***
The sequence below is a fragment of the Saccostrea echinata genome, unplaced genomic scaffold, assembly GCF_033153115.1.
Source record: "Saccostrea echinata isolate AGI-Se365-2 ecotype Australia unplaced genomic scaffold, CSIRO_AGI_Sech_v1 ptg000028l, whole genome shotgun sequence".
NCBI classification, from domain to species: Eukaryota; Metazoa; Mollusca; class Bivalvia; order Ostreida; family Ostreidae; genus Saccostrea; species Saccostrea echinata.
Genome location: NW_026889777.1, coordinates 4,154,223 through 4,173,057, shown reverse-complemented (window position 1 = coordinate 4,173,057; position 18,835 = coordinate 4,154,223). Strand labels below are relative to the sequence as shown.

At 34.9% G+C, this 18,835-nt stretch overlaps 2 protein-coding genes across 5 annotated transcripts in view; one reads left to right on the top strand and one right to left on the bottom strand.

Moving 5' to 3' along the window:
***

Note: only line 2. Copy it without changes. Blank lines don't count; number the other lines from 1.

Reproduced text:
Source record: "Saccostrea echinata isolate AGI-Se365-2 ecotype Australia unplaced genomic scaffold, CSIRO_AGI_Sech_v1 ptg000028l, whole genome shotgun sequence".